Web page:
Most firms restart their recruiting efforts in full force in January, with the promise of a new budget year and everyone refreshed from the holidays. So now is the time for those of us engaged in job searches to review what has worked, realistically note what hasn’t, adjust our plans, and in the immortal words of Star Trek: The Next Generation’s Captain Jean-Luc Picard, “make it so.”
For new readers, here’s a quick summary of my search for a new CIO job: In August 2007 I helped sell the same division of a Chicago-area financial services company that I had helped create in 2006. When I started writing this blog, I proposed that we job seekers should apply to our own job searches the very project management and resource planning skills that have made us successful IT leaders. I created my own detailed job search project plan and have been tracking my efforts and results using this plan. I have also written on specific job search topics, such as networking, finding and evaluating leads, preparing for and surviving interviews, and even how to handle your internal chaos, slow periods, and holidays during your job search.
A job search takes time, so set your expectations appropriately. CIOs take an average of 56 days to hire a new full-time IT staff person and 87 days to fill manager-level positions, according to a survey by Robert Half Technologies. CEOs and COOs take even longer to hire CIOs and CTOs, and the increasingly weak economy in the US indicates that hiring might slow down even more. While IT budgets for 2008 seem to be up slightly, CIO.com Senior Online Editor Meridith Levinson noted that economists are forecasting a recession for the US economy, which would potentially reduce the number of CIO and CTO jobs and thereby increase the competition for them in 2008.
Therefore, like any project plan, I had established timelines and key milestones for my job search. Specifically, I had set November 30th as the start date for my next new job. If I hadn’t found a new job by then, I planned to find an interim consulting position by December 31, 2007.
Throughout October and November, I progressed through nine interviews for a director-level position with a major strategic management consulting firm, had made similar progress with two other organizations, and had proposed a large consulting project for a defense contractor. I was so confident that I would start a new job by Thanksgiving that I stopped applying for new positions. When all four opportunities were postponed or fell through, I hit a trough that many job seekers experience occasionally , so I took several days to regroup and recalibrate my sights to new targets.
My first step was to evaluate what was and was not working in my job search. I sought feedback from the recruiters and hiring managers I had been working with. They told me that I present myself very well in interviews. And that my interviewing preparation and communication skills allowed me to quickly highlight relevant experience that met each firm’s critical needs as well as their desired skills. Several people also positively commented on my networking and leads evaluation ability, including sharing appropriate leads with networking contacts.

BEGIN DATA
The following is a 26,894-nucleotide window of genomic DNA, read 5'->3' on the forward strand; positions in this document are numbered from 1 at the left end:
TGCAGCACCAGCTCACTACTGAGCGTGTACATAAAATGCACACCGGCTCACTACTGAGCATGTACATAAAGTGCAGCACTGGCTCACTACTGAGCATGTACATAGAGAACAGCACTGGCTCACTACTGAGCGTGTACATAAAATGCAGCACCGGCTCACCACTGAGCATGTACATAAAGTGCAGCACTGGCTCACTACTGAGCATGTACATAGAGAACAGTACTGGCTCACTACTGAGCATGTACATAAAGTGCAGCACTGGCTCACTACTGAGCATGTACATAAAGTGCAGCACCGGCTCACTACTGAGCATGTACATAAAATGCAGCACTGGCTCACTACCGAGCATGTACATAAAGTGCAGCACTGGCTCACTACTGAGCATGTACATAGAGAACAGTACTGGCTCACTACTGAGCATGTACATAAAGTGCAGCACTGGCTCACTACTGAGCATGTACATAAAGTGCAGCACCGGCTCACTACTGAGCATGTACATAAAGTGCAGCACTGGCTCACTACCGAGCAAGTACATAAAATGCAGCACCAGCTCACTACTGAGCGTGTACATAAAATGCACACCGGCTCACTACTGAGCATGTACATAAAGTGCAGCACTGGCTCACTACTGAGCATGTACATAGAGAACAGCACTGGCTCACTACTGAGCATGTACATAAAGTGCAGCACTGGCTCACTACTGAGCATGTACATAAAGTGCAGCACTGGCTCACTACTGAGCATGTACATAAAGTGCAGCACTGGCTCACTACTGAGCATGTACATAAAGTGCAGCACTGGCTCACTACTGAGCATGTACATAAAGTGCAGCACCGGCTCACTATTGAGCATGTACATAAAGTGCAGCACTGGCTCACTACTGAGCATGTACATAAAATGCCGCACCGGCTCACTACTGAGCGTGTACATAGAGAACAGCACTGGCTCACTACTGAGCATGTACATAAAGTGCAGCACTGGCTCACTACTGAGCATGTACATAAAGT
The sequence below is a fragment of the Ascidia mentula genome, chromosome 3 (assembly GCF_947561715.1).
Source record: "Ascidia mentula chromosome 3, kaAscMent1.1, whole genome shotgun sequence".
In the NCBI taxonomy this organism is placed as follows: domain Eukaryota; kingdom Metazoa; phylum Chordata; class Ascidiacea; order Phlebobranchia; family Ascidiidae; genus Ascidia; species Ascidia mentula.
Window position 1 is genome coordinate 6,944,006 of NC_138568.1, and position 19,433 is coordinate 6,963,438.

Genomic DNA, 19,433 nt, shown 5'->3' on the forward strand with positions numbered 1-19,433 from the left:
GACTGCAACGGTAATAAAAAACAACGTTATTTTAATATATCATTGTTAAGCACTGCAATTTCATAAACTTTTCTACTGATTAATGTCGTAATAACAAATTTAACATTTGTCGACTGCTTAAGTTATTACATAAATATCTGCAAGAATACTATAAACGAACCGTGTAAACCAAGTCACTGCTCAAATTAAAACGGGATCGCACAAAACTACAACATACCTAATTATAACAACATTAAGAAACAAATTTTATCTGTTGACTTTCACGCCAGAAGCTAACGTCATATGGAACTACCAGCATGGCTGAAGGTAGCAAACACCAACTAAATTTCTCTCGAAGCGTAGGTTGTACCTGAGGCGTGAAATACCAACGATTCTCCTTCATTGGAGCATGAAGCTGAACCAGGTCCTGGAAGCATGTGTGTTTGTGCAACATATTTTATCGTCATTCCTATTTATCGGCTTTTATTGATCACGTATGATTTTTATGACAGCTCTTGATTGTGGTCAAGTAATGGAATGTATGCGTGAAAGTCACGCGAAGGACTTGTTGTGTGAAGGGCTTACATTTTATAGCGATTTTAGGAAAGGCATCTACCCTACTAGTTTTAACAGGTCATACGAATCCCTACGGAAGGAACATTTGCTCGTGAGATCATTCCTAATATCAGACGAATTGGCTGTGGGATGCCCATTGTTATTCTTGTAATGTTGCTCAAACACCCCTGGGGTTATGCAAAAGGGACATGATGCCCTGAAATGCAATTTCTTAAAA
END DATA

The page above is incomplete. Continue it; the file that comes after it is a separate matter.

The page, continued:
My resume, however, needed more work. Nearly all of the interviews I landed resulted from my own direct contacts and networking. I received only two to three qualified leads from electronic sources each week. That, along with feedback from recruiters and hiring managers, told me I had to strengthen my resume. Several experts I worked with told me specifically that my resume did not sell me well, was too detailed, and buried bottom-line accomplishments with myriad tasks (see my LinkedIn profile, which as of January 11, 2008 is still using my old resume details). Though I had been using my cover letter to match my career highlights to each position, I learned that I also needed to customize the two resumes I had been using to specifically point to key elements for each position, too.
Based on my results, the feedback I received, my lessons learned and insights on the changing job market, I adjusted my project plan’s tasks and timelines.
I first focused on the longest timeline deliverable threatening my critical path, rewriting my resumes, which also gave me a solid task to accomplish as a means to help me regain control. I also began applying for new opportunities, reconnected with all my networking contacts and implemented my holiday job search tactics. Further, as my project plan neared my December 31st milestone, I let my network know that I am considering consulting projects, as well.
My re-invigorated efforts over the holidays have led to several promising opportunities and just as many interesting consulting projects to choose from. Further, my networking efforts have presented some new opportunities for public speaking engagements, which is something I really enjoy.
Finally, even as I am interviewing for new jobs and projects, I am diligently keeping my pipeline full by researching and applying for several additional positions each week, contacting new and old acquaintances, helping my network contacts with leads and introductions to help them attain their goals, and even meeting with several of the prior firms that had postponed their open jobs to see if they are ready to move forward again. I still need to update my resume with the executive search firms and job sites I am working with.
2008 will bring new opportunities and prosperity, especially to those that plan, take action and manage their own job search.
As a final note, to all CIO.com job seekers living in the Chicago area, I will be speaking on the topic of “Applying Your Project Management Skills to Your Job Search” on Tuesday, January 15, 2008 (click here for details) and would love to meet you!
Thank you again for all of your comments and ideas!